Dance Stance

Dance Stance

Pandit Birju Maharaj, the most distinguished Kathak Dancer of our times, and the recipient of Padma Vibhushan award, was in Thane’s Gadkari Rangayatan Auditorium last week to participate in Gopikrishna Sangeet Mahotsav. While on stage, he recounted a rather funny but meaningful episode that occurred during a performance tour in Russia.

Just a day before the performance was scheduled, the Pakhawaj master who was to accompany Birju Maharaj in the show, realized that he has forgotten to carry atta (wheat flour) required for treating the Pakhawaj. For the uninitiated, the Pakhawaj is an important drumming instrument that accompanies Kathak. The Pakhawaj, known as the king of Indian drums, produces an extraordinarily rich resonance. This powerful reverberation is a result of a flat cake of whole-wheat dough, which has to be prepared fresh for each playing before it is loaded on to the drum-skin.

Coming back to the Performance in Russia, Birju Maharaj and the Pakhawaj player knew that they had to get hold of wheat flour for the show to go on. So they set out to find it in the foreign country. They visited a local bakery but found it extremely difficult to communicate the exact nature of their need as they could not speak Russian and the Bake Man did not understand English.

When verbal attempts failed, Birju Maharaj turned to his Kathak Skills, using his hand movements to convey what was needed. After managing to gesticulate "bread" and the "dough" that goes into making it, Birju Maharaj finally succeeded in putting across his need of wheat-flour, which the bake-man delivered to the artists so that they could go on with their show.

"Dance is the hidden language of the soul", said Martha Graham. We may add that it is also a language that souls of all nationalities can understand.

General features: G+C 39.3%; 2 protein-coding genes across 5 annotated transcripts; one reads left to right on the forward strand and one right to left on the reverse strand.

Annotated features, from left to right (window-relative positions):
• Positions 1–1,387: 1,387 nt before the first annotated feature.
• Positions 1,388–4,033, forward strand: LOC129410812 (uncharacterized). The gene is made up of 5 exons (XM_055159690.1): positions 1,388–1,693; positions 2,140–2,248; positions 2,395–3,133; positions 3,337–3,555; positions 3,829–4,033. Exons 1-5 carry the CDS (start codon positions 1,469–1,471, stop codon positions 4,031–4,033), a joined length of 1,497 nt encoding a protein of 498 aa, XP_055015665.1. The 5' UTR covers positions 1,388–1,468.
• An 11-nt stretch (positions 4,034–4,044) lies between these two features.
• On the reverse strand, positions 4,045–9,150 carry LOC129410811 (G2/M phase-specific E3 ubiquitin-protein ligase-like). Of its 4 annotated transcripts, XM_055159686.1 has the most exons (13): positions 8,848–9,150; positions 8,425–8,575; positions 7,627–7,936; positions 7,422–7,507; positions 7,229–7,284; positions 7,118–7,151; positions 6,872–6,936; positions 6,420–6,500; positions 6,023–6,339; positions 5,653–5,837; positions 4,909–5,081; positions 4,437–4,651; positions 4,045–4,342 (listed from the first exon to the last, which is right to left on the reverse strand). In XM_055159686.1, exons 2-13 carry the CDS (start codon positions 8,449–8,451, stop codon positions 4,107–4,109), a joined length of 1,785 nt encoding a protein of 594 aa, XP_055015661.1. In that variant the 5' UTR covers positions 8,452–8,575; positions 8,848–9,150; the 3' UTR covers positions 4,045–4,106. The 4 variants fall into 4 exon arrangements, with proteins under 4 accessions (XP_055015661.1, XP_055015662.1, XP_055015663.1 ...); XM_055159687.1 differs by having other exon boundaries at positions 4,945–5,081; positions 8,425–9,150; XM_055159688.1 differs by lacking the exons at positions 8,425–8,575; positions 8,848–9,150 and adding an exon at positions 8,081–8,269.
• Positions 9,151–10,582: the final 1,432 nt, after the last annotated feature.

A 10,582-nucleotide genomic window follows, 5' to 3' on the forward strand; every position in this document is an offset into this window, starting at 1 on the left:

A Rhythmic Challenge
While on the subject of Kathak as an art form, a mention must be made of Mrs. Manjiri Deo, a well-known personality in the field of Kathak Dance. About 25 years ago, this disciple of Padmashree Nataraj Gopikrishna, founded Shri Ganesh Nritya Kala Mandir in Thane to teach Kathak dancing. Then, a few years ago, she came across Netrali Bhide, a deaf and dumb girl from Thane, who wanted to be her student.

Mrs. Deo took up the challenge of teaching Kathak to Netrali. "I knew it was going to be difficult to teach someone who can’t hear. But I was also aware that Kathak depends on the technique of abhinay (miming). Now, suppose a dancer, unaided by music, were to keep his eye on any person or object (for e.g. movement of the drumsticks) which was marking dancing-time to his/her sight, then he or she could definitely dance to it," states Mrs. Deo enthusiastically.

Although Netrali had previously performed in dance and ballet shows, that was with other handicapped students. Acquiring a degree in Kathak was altogether a different matter. But with Netrali determined to master Kathak, Mrs. Deo put her heart and soul into this challenge. Netrali’s parents too were quite supportive of their child, which according to Mrs. Deo was extremely important.

"The difference between the impossible and the possible lies in a person’s determination", said Tommy Lasorda, one of the greatest Baseball managers of the United States. Last year, at the age of 20, after years of meticulous practice, Netrali went on to become the first and only Deaf and Dumb girl in India to obtain a Visharad in Kathak. Her determination has certainly paid off.